Without a dollar in his pocket, Russell E. Gardner left his home state Tennessee for St. Louis in 1879. Three and a half decades later he was millionaire several times over. Russell Gardner had made it big in St. Louis by manufacturing Banner buggies before the turn of the century and unlike many wagon builders, was well aware of what the automobile age meant to his business. He got started by building new Chevrolet bodies and along side, his company was building wagons. By 1915 this had led to the complete assembly of Chevrolets in St. Louis and Russell Gardner was controlling all Chevrolet trade west of the Mississippi River states. The Russell Gardner sold his Chevrolet business to General Motors after his sons enter the Navy during World War I. after the war the three decided to build their own automobiles. The Gardner Motor Company was established with Russell E. Gardner, Sr. as chairman of the board, Russell E. Gardner, Jr. as president, and Fred Gardner as vice-president. Their previous experience had been in the assembling of cars, so it was not surprising that the Gardner was assembled. A very good, Lycoming engines were used throughout the years of production. A 4 cylinder medium sized with a 112-inch wheelbase and medium priced was introduced late 1919 as a 1920 model. Sales in 1921 were 3800 cars, increased in 1922 to 9000. In early 1924 Cannon Ball Baker established a new mid-winter transcontinental record from New York to Los Angeles in 7 days, 17 hours, and 8 minutes in a Gardner. They started to prepare to expand the product line and distributorship network. The Plant's capacity was 40,000 cars annually and by 1925 these included both sixes and eights. The fours were dropped in 1925 with both sixes and eights being produced in 1926 and 1927. For 1928 and 1929 the eights were the only engines used on their models. During the summer of 1929, Gardner announced two "very important" automobile contracts. The Sears, Roebuck, and Company wanted Gardner to develop a new car to be sold by mail order. The other venture was with New Era Motors to manufacture the front wheel drive Ruxton. With the stock market crash in late 1929 both deals were off. For the 1930 model Gardners they returned to the six cylinder engine only. In January of 1930 the company announced a front wheel drive six-cylinder car. An 80 hp six on a 133 wheelbase, and a Baker-Raulang body which sported a longer hood with distinctive low-slung lines. Rare in America they used Lockheed hydraulic internal expanding brakes and a two way hydraulic shock absorbers. Unfortunately it turned out that they would only produce prototypes of this model. The 1931 models were the same 1930 model but just updated. In mid 1931 Russell E. Gardner, Jr. solicited the permission of his stockholders to stop producing automobiles. The reasons he gave for his company's failure was that Gardner had been only profitable until 1927. The fierce competition of the major producer of automobiles and their control of many sources of parts supplier. The Gardner funeral car was built through 1932, but then the company ended all production.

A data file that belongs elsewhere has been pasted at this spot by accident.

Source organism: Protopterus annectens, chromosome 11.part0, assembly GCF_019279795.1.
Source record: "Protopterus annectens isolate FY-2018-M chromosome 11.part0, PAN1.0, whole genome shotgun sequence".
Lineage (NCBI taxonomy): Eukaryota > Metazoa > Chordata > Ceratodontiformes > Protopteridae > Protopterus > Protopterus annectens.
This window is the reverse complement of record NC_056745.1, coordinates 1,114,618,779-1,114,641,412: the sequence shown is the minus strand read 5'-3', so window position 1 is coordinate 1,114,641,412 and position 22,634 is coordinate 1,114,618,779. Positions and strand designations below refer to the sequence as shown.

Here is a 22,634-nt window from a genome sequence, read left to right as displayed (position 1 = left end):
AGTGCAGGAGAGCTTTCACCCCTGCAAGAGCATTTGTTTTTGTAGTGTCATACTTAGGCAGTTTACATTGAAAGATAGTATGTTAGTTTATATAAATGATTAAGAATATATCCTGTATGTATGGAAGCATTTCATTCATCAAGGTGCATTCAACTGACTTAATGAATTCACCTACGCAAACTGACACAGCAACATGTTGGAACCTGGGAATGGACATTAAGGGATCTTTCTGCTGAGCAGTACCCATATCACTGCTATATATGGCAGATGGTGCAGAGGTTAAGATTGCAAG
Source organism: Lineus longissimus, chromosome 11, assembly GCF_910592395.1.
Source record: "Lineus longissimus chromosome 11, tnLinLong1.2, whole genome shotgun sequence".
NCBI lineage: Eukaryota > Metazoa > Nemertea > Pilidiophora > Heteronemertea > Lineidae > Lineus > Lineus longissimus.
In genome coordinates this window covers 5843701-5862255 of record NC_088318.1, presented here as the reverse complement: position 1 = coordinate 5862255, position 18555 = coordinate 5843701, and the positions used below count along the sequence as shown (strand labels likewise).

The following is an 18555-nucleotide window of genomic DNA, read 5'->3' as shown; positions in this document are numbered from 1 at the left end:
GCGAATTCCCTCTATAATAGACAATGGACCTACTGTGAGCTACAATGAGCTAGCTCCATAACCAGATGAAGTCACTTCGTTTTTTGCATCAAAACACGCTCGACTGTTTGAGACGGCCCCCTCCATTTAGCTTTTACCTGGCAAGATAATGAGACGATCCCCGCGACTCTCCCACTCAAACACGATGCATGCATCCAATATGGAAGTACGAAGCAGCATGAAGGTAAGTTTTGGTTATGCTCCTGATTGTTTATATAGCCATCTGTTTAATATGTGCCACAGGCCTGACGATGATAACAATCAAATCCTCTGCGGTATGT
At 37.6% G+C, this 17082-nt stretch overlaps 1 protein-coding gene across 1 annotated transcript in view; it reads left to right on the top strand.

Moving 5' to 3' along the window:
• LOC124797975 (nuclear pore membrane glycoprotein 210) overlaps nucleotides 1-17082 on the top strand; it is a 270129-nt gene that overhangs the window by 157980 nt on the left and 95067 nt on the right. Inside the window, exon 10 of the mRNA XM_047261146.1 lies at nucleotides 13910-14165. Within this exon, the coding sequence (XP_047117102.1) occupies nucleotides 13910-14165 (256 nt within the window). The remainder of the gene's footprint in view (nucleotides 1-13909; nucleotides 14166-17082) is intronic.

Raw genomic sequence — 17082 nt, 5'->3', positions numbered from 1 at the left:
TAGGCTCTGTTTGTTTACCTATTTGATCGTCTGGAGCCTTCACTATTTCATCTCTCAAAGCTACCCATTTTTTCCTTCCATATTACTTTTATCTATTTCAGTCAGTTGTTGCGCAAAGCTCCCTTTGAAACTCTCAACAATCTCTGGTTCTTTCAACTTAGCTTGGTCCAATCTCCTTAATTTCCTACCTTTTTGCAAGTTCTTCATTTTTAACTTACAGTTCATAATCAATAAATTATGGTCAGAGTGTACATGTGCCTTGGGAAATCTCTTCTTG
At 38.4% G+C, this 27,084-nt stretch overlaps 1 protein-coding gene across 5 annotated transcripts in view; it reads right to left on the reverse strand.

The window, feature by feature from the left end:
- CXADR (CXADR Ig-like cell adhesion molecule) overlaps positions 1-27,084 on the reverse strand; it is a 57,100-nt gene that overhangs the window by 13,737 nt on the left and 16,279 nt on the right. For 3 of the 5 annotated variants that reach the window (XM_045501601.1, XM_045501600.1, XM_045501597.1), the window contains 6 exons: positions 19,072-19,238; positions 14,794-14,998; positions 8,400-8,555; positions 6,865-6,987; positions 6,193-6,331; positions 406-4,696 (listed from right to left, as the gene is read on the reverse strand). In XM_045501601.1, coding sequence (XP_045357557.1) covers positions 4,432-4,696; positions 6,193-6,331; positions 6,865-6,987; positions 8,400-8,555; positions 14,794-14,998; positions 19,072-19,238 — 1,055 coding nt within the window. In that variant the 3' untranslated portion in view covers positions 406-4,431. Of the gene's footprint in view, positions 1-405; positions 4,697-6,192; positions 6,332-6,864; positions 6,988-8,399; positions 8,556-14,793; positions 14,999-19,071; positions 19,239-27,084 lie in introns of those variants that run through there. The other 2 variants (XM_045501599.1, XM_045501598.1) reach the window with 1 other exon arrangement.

For more information please read:

The Professional Car (Quarterly Journal of the Professional car Society)

Gregg D. Merksamer - Professional Cars: Ambulances, Funeral Cars and Flower Cars

Thomas A. McPherson - American Funeral Cars & Ambulances Since 1900

Carriage Museum of America - Horse-Drawn Funeral Vehicles: 19th Century Funerals

Carriage Museum of America -  Horse Drawn - Military, Civilian, Veterinary - Ambulances

Gunter-Michael Koch - Bestattungswagen im Wandel der Zeit

Walt McCall & Tom McPherson - Classic American Ambulances 1900-1979: Photo Archive

Walt McCall & Tom McPherson - Classic American Funeral Vehicles 1900-1980 Photo Archive

Walter M. P. McCall - The American Ambulance 1900-2002

Walter M.P. McCall - American Funeral Vehicles 1883-2003

Michael L. Bromley & Tom Mazza - Stretching It: The Story of the Limousine

Richard J. Conjalka - Classic American Limousines: 1955 Through 2000 Photo Archive

Richard J. Conjalka - Stretch Limousines 1928-2001 Photo Archive

Thomas A. McPherson - Eureka: The Eureka Company: a complete history

Thomas A. McPherson - Superior: The complete history

Thomas A. McPherson - Flxible: The Complete History

Thomas A. McPherson - Miller-Meteor: The Complete History

Robert R. Ebert  - Flxible: A History of the Bus and the Company

Hearses - Automobile Quarterly Vol 36 No 3

Marian Suman-Hreblay - Dictionary of World Coachbuilders and Car Stylists

Daniel D. Hutchins - Wheels Across America: Carriage Art & Craftsmanship

Marian Suman-Hreblay - Dictionary of World Coachbuilders and Car Stylists

Michael Lamm and Dave Holls - A Century of Automotive Style: 100 Years of American Car Design

Nick Georgano - The Beaulieu Encyclopedia of the Automobile: Coachbuilding

Marian Suman-Hreblay - Automobile Manufacturers Worldwide Registry

G.N. Georgano & G. Marshall Naul - The Complete Encyclopedia of Commercial Vehicles

Albert Mroz - Illustrated Encyclopedia of American Trucks & Commercial Vehicles

Beverly Rae Kimes & Henry Austin Clark Jr. - Standard Catalog of American Cars 1805-1942

John Gunnell - Standard Catalog of American Cars, 1946-1975

James M. Flammang & Ron Kowalke - Standard Catalog of American Cars, 1976-1999